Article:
|Venable attorneys produce periodic alerts and newsletters covering a variety of topics and practice areas. For your convenience, we have assembled below a collection of the latest alerts and newsletters from May 2016.|
FinCEN's Beneficial Ownership Rules Also Up the Risk-Based Ante
On Wednesday, May 11, 2016, the U.S. Treasury's Financial Crimes Enforcement Network (FinCEN) published its long-awaited rule requiring financial institutions to obtain from their "legal entity" customers the identity of (1) 25% or greater beneficial owners and (2) a single individual with significant control over the entity, taken together to mean "beneficial owner." The rule has been in process for years, but its publication is concurrent with the release of the "Panama Papers." The rule brings the United States more in line with existing beneficial ownership standards in the European Union and formalizes an enhanced customer due diligence standard in the United States.
Compensable Time? What Employers Need to Know Regarding Their Non-Exempt Employees
Employers already should be alert to the U.S. Department of Labor's (DOL) much-anticipated changes to the so-called white-collar exemptions under the federal Fair Labor Standards Act (FLSA). Those changes may effectively convert as many as five million employees from exempt to non-exempt status. The time to prepare is now. One area ripe for review is determining what constitutes "compensable time" for your employer's non-exempt employees.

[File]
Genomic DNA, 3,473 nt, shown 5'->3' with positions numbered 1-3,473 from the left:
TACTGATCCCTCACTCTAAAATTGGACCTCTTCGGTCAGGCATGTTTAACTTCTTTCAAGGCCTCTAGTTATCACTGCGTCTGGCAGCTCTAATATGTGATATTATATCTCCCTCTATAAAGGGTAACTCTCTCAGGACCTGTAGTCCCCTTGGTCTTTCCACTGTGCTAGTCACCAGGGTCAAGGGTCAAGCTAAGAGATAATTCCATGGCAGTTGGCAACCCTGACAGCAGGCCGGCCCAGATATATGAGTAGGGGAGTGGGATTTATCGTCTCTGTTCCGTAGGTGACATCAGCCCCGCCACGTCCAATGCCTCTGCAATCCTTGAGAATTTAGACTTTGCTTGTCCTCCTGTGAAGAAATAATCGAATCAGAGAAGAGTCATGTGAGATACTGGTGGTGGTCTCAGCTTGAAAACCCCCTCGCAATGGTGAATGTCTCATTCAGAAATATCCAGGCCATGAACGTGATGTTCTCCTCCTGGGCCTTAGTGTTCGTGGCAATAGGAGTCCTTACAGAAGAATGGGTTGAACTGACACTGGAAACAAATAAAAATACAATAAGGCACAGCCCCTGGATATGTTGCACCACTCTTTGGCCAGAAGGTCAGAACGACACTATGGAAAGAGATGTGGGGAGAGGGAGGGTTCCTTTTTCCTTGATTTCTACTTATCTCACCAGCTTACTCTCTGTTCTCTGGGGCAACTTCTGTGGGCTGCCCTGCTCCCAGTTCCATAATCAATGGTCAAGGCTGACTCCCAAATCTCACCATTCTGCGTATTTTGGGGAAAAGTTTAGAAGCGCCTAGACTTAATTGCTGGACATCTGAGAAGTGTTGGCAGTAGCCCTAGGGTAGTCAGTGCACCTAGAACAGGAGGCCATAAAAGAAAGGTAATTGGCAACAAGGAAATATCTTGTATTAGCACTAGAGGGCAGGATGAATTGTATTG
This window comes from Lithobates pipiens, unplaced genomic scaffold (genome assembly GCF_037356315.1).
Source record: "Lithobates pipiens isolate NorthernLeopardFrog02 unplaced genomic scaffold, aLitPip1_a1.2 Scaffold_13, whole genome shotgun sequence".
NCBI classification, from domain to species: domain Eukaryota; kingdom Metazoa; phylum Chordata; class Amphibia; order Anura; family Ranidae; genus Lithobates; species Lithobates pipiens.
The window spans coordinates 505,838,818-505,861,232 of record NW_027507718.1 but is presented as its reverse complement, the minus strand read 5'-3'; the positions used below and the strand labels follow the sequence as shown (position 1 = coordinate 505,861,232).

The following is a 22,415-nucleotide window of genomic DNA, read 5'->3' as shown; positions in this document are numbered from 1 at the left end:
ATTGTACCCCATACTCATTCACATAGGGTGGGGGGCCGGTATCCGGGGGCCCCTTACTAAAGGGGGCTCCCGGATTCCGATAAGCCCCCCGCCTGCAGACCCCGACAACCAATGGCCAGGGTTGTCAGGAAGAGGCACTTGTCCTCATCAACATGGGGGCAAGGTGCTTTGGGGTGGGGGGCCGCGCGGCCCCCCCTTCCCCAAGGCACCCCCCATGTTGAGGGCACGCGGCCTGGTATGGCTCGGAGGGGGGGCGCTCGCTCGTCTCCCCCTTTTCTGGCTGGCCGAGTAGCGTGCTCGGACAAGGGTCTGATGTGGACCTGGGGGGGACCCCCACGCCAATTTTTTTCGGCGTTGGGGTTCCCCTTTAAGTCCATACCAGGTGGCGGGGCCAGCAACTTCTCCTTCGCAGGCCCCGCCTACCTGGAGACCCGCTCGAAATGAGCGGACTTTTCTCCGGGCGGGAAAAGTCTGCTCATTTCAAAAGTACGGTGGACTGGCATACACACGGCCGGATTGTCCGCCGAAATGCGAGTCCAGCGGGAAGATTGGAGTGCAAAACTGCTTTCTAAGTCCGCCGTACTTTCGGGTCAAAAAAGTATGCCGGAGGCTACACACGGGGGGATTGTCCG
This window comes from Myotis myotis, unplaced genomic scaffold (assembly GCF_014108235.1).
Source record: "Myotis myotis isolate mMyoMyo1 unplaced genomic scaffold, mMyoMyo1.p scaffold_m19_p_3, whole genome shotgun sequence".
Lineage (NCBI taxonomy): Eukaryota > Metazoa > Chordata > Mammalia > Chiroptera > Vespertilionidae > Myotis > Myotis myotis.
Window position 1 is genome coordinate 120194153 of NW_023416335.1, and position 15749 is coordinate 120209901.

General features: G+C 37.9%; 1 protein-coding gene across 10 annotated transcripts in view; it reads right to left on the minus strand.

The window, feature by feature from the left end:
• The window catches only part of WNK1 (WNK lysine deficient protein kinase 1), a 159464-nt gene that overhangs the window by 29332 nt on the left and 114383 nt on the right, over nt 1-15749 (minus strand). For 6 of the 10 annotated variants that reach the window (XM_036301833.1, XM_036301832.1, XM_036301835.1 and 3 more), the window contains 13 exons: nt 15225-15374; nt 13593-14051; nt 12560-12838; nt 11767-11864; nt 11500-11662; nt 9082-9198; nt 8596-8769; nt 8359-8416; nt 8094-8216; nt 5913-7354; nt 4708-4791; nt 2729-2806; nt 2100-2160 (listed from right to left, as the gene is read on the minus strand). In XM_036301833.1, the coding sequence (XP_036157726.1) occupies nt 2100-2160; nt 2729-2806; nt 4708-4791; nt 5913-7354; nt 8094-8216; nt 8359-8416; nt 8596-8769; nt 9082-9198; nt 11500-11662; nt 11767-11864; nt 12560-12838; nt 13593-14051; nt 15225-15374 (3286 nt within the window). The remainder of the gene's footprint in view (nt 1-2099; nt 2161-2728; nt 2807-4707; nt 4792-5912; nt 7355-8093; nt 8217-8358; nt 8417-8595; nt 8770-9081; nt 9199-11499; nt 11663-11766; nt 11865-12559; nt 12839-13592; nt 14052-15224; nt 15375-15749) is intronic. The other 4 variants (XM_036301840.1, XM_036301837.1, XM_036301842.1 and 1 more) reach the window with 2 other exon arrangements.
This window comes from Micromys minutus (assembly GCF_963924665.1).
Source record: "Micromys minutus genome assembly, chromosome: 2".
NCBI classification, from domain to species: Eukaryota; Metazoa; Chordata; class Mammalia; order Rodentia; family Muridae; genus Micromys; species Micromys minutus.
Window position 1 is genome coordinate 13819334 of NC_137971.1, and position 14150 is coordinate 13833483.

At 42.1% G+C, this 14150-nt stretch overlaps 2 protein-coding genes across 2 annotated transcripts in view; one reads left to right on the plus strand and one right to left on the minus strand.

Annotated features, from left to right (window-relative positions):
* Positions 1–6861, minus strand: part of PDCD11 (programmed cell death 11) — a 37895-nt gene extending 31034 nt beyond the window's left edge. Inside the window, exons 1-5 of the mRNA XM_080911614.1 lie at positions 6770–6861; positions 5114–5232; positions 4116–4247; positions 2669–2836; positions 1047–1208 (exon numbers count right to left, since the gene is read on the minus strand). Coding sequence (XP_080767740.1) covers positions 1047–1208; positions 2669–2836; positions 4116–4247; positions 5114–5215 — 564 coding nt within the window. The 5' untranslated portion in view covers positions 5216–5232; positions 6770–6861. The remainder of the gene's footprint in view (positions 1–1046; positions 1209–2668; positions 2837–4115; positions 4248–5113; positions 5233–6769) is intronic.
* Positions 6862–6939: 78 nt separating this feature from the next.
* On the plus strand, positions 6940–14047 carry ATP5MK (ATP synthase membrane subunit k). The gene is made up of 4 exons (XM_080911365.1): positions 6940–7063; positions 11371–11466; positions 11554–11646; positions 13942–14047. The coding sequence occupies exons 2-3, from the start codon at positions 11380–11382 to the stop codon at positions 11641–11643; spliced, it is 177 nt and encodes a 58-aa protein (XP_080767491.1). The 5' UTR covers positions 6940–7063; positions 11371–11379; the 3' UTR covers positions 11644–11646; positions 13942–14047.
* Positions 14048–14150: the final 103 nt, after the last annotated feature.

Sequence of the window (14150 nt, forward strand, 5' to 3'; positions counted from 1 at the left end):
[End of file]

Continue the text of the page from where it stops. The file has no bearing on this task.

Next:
Defend Trade Secrets Act of 2016
On May 11, President Obama signed into law the Defend Trade Secrets Act of 2016. Effective immediately, the DTSA creates the first private, federal cause of action for trade secret misappropriation in the United States. The DTSA also provides the statutory foundation for a standardized definition of "trade secret" and a more consistent body of federal jurisprudence on trade secret misappropriation. In addition, the DTSA prescribes unique remedies for federal misappropriation claims, and introduces special new requirements for employer/employee agreements involving confidentiality and trade secrets.
CFPB Issues Proposed Rule to Mandate the End of Mandatory Arbitration Clauses
On May 5, 2016, the Consumer Financial Protection Bureau (CFPB) released a notice of proposed rulemaking (NPRM) that would ban consumer financial companies from using mandatory pre-dispute arbitration clauses in consumer financial contracts.
Similar to the framework proposed by the CFPB in October 2015 (see our overview here), there are two major elements to the CFPB's proposed rule: (1) elimination of agreements blocking consumer participation in class actions and (2) submission to the CFPB (and potentially public posting) of arbitral claims and awards.